It’s NBA Playoff season, which made me think of coach Phil Jackson. I have written about Jackson’s brilliant team leadership before. Read about how he chose (not) to deal with a poor performer here.
I particularly love one of his quotes:
“The strength of the team is each member. The strength of each member is the team.”
As is standard with Jackson, the words are the simple and the ideas profound. Unfortunately, Jackson is describing an ideal that is elusive for most teams. The problem is that creating the reciprocal benefit of individuals strengthening a team and a team strengthening the individuals takes a couple of important conditions, which are seldom met.
Diversity on the team must be harnessed
When I interview team members in advance of a team effectiveness process, I ask the simple question: “What at the strengths of your team?” Without fail, the first answer is “the expertise, experience, and intelligence of the individual team members.” Surprisingly, when I get to see teams in action, this great talent is usually squandered because of uneven participation, scant listening, and stubborn fighting.
Tips to make each member the strength of your team
- Solicit participation from everyone. Make a conscious effort to seek out dissenting opinions with questions like: “Who can see a different option?” [Notice how using “can” makes it desirable to be able to come up with an opposing point of view.]
- Specially draw on the past experiences of people who have worked outside your team. “How would you have approached this problem at ACME Inc.?” [Most teams waste this experience by discouraging people from talking about previous employers.]
- In particularly contentious discussions, ask each person to paraphrase the previous person before adding anything new. “What did you hear Monika say?” If the response doesn’t hit the mark, repeat the original statement and paraphrase until it does.
- Be attuned to the default styles of team members and call on people with strengths that often go untapped. “Jack, while we’re jumping to conclusions, you’re usually more disciplined, how would you approach this problem?” [Strong process-minded people are often shut out by their action-oriented teammates.]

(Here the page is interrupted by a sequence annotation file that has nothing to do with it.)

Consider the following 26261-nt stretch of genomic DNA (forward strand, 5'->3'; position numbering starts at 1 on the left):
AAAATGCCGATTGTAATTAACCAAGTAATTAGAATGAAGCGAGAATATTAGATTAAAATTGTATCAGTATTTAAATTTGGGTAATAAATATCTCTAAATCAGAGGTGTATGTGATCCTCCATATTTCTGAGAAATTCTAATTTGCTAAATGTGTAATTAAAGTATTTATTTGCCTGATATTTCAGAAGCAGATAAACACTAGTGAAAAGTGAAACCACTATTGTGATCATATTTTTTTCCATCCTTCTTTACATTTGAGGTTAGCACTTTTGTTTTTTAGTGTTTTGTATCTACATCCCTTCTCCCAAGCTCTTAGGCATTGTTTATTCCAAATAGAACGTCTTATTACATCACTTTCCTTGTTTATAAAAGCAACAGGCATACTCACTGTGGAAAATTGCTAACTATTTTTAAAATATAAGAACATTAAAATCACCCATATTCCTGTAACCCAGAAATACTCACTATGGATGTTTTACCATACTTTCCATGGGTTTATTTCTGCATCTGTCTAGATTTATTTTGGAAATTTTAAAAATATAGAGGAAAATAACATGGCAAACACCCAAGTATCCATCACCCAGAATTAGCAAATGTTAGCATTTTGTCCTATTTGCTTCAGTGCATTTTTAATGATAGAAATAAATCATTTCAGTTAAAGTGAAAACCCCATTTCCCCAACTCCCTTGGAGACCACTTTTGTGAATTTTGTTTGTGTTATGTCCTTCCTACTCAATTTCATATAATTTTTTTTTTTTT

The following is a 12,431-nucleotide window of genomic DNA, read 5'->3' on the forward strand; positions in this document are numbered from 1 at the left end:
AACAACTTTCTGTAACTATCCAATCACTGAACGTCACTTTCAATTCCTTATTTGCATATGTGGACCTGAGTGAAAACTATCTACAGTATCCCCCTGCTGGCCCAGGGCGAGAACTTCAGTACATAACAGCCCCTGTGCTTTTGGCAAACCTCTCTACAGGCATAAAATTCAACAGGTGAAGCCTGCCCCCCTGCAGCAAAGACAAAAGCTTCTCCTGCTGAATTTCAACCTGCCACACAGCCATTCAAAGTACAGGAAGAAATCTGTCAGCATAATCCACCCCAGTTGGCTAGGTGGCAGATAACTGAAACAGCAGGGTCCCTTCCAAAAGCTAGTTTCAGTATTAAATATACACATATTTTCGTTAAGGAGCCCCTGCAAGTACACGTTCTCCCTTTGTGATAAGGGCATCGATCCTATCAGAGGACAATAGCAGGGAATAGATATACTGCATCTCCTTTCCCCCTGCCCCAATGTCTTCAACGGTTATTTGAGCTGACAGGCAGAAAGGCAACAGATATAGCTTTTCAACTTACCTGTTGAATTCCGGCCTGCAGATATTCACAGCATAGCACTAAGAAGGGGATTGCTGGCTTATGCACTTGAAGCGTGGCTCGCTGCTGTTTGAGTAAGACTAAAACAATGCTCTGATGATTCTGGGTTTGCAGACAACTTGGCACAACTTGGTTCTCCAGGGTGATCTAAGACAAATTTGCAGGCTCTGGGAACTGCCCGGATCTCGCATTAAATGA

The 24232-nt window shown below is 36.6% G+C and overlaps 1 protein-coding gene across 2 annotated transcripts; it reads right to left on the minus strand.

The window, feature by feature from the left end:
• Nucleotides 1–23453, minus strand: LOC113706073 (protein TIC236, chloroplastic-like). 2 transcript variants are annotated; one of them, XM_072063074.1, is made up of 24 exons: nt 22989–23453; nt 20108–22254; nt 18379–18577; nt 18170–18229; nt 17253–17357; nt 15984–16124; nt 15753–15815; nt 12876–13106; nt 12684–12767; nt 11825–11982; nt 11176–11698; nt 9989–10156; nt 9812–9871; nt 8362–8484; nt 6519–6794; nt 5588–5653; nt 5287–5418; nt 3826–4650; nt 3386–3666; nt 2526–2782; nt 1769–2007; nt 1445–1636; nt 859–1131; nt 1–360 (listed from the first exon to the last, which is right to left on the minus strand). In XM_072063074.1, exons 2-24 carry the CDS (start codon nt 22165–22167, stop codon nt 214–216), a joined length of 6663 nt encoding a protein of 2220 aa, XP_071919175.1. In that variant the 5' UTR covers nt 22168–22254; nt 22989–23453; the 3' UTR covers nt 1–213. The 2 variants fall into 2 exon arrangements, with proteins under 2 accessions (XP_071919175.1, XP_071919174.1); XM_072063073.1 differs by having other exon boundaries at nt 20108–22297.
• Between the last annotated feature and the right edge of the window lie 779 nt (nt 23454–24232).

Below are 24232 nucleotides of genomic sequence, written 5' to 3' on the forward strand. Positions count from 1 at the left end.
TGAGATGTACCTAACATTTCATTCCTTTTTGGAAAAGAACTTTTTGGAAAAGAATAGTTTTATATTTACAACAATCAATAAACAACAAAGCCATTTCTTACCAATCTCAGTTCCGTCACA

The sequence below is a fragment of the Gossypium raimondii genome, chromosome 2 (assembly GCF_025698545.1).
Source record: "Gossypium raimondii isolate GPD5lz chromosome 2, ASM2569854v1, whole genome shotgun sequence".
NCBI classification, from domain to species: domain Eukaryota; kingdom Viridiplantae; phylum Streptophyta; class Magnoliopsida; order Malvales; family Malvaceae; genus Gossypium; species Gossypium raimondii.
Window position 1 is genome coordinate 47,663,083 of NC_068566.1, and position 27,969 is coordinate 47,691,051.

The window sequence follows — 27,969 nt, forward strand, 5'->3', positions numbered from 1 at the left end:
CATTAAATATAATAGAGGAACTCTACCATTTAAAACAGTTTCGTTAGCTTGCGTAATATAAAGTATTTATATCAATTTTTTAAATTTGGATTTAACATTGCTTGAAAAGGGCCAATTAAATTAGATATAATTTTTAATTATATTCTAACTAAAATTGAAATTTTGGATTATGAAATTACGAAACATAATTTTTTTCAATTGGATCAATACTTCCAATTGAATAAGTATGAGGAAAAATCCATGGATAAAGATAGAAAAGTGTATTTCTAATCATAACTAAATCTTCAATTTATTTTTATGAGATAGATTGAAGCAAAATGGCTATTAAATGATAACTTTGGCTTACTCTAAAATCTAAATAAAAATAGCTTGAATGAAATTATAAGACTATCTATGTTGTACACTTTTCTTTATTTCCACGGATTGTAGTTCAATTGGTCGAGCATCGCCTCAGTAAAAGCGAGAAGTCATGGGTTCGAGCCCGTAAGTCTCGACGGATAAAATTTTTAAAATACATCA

Invest in each other’s success
A second pre-condition for Jackson’s quote to be realized is that team members need to invest in each other’s success. Many teams I see are only loose groupings of individuals who work independently and then meet every so often. In some cases, it goes as far as active competition between team members for resources, acclaim, or promotion. The only way for your team to be a source of strength is for you to embrace the idea that the team is only as strong as its weakest member.
Tips to make the team the strength of each member
- Use the team as a kick start mechanism even for individual accountabilities. At the start of each project, use a 10 or 15 minute idea generation session with the team to foster creativity, identify avenues for exploration, and create buy-in.
- Schedule routine check-ins on projects where team members are expected to each bring three questions for the team to wrestle with. This normalizes input and reduces the stigma of asking for help.
- Use a facilitated process to help team members talk about their strengths and their natural gaps and pair team members with those who have complementary strengths. Each team member should know who they can use as a sounding board to identify blind spots.
- Rally around a team member who is struggling, particularly one who is struggling in silence. Ask broad questions to find ways to be helpful. “Where are you at on the assignment?” “What would make a difference?” Create language around these moments to reinforce the decision to ask for help. [Being a child of the seventies, I’m partial to the phrase “Wonder twin powers, activate!” Aha…another blog idea!]
Now go back and read the quote again. Reflect on how your team is strengthened by the unique talents, expertise, and personalities of you and your teammates. Think about how you are strengthened by having your team to rely on. If your team isn’t quite there yet, try some of the techniques above. Share your experiences in the comments. I’d really love to hear how they work for you.